U.S. consumer spending recorded its largest increase in nearly six years in May on strong demand for automobiles and other big-ticket items, further evidence that economic growth was accelerating in the second quarter.While other data on Thursday showed a modest increase in first-time applications for unemployment benefits last week, the underlying trend in jobless claims continued to suggest the labor market was tightening. The strengthening economy suggests the Federal Reserve could raise interest rates this year even as inflation remains well below the U.S. central bank's 2 percent target. Many economists expect a rate hike in September. "This portends well for second-quarter growth and the broader momentum of economic activity in the second half of the year, and keeps the prospect of a September rate hike squarely on the table," said Anthony Karydakis, chief economic strategist at Miller Tabak in New York.The Commerce Department said consumer spending rose 0.9 percent last month, the biggest gain since August 2009, after a 0.1 percent rise in April. May's sturdy increase in consumer spending, which accounts for more than two-thirds of U.S. economic activity, suggested households were finally spending some of the windfall from lower gasoline prices, and capped a month of solid economic reports. It was the latest indication that growth was gaining momentum after gross domestic product shrank at a 0.2 percent annual rate in the first quarter, as the economy battled bad weather, port disruptions, a strong dollar and spending cuts in the energy sector. From employment to the housing market, the economic data for May has been bullish. Even manufacturing, which is struggling with the lingering effects of dollar strength and lower energy prices, is starting to stabilize. Though a report on Thursday showed some cooling in services sector activity in June, businesses continued to view economic conditions as improving. Economists had forecast consumer spending rising 0.7 percent last month. U.S. stocks traded higher, with healthcare shares enjoying a broad rally after the U.S. Supreme Court issued a ruling upholding tax subsidies crucial to President Barack Obama's signature 2010 healthcare law. Prices for longer-dated U.S. government debt fell, while the dollar was little changed against a basket of currencies. LABOR MARKET TIGHTENING Last month, spending on long-lasting manufactured goods such as automobiles jumped 2.2 percent and outlays on services like utilities rose 0.3 percent. When adjusted for inflation, consumer spending increased 0.6 percent, the largest jump since last August, after being unchanged in April. The rise in real consumer spending prompted economists at Barclays to bump up their second-quarter GDP estimate by one-tenth of a percentage point to a 3.1 percent annual rate. Personal income increased 0.5 percent in May after a similar gain in the prior month. Income is being boosted by a tightening labor market, which is starting to push up wage growth. A separate report from the Labor Department showed initial claims for state unemployment benefits rose 3,000 to a seasonally adjusted 271,000 for the week ended June 20. But it was the 16th straight week that claims had held below 300,000, a threshold usually associated with a firming labor market. The four-week moving average of claims, considered a better measure of labor market trends as it irons out week-to-week volatility, fell last week. The strengthening jobs market could be bolstering confidence in the economy, encouraging households to tap into savings that have been boosted by lower gasoline prices. The saving rate fell to 5.1 percent last month from 5.4 percent in April. Still, savings remain at lofty levels. That, together with rising wages, suggests more fuel for consumer spending for the rest of the year. "The labor market is tight, wages and incomes are rising solidly, so we should expect consumers to help lead the economy forward," said Joel Naroff, chief economist at Naroff Economic Advisors in Holland, Pennsylvania. Despite the acceleration in consumer spending, inflation pressures remained tame last month. A price index for consumer spending increased 0.3 percent after being flat in April. In the 12 months through May, the personal consumption expenditures (PCE) price index rose only 0.2 percent. Excluding food and energy, prices edged up 0.1 percent after a similar gain in April. The so-called core PCE price index rose 1.2 percent in the 12 months through May, the smallest gain since February 2014.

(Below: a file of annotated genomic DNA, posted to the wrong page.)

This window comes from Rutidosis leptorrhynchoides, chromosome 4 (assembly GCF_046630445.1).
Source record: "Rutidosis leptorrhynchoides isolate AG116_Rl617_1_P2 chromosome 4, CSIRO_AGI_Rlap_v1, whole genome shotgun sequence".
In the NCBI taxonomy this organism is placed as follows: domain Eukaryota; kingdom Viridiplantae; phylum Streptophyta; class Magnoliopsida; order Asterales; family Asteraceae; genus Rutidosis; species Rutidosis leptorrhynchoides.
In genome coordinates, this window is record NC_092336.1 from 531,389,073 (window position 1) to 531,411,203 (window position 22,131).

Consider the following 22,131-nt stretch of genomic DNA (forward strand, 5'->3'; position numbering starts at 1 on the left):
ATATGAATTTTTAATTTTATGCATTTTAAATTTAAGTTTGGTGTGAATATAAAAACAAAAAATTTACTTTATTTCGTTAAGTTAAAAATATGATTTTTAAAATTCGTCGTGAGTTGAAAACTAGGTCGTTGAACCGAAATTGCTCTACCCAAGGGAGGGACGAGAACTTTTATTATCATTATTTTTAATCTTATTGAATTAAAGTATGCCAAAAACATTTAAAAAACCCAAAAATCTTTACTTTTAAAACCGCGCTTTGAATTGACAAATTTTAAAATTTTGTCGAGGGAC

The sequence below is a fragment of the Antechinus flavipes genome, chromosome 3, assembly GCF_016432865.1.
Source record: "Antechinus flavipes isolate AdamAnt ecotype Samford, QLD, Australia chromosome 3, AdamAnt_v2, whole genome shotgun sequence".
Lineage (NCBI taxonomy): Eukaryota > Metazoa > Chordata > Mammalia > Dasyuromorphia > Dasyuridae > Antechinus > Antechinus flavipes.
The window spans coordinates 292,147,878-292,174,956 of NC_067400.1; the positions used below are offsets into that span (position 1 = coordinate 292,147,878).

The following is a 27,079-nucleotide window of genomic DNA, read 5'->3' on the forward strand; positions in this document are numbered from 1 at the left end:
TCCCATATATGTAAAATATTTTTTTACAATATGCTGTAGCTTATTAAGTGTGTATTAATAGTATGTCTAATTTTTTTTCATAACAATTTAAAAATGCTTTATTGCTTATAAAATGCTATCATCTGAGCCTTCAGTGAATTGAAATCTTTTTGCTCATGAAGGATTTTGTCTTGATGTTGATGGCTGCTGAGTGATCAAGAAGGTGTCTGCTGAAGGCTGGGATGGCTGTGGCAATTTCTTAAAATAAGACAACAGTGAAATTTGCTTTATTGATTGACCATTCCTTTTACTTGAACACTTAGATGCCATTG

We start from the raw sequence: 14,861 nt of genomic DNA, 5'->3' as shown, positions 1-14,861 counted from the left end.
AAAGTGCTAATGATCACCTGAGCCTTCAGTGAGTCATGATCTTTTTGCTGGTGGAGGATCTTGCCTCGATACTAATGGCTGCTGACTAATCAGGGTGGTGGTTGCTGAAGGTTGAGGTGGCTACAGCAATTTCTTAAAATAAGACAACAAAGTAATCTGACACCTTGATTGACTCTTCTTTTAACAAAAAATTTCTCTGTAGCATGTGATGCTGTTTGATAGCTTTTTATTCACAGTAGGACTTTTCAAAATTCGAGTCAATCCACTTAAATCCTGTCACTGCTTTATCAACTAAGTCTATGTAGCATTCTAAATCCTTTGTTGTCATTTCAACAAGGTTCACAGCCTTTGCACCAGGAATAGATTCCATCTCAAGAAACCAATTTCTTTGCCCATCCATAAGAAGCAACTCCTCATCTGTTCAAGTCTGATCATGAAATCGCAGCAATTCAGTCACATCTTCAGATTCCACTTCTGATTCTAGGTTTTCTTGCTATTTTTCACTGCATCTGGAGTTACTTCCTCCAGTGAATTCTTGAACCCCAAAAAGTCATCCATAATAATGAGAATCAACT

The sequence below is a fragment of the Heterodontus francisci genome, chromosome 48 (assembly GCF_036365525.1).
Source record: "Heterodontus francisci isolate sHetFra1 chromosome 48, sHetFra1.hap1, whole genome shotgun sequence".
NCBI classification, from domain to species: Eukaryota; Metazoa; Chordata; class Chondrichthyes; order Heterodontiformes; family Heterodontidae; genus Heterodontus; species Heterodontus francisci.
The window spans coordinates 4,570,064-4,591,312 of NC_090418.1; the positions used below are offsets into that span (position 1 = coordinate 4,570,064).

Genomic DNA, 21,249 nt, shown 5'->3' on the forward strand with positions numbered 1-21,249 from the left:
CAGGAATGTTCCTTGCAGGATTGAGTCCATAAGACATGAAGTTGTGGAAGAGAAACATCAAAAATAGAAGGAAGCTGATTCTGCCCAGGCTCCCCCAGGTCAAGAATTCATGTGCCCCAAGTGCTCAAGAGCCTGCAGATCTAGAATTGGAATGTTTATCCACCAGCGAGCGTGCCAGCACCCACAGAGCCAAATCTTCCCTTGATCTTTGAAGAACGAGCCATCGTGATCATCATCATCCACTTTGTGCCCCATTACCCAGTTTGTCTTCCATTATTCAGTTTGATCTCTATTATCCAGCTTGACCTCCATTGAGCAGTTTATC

Gillespie, 5-8 – [Patrick Gillespie, CNN reporter on the economy, covers many other topics like the labor market and inflation, Good news U.S. economy adds 223,000 jobs.; http://money.cnn.com/2015/05/08/news/economy/april-jobs-report-economy-pick-up/index.html?source=zacks] Jeong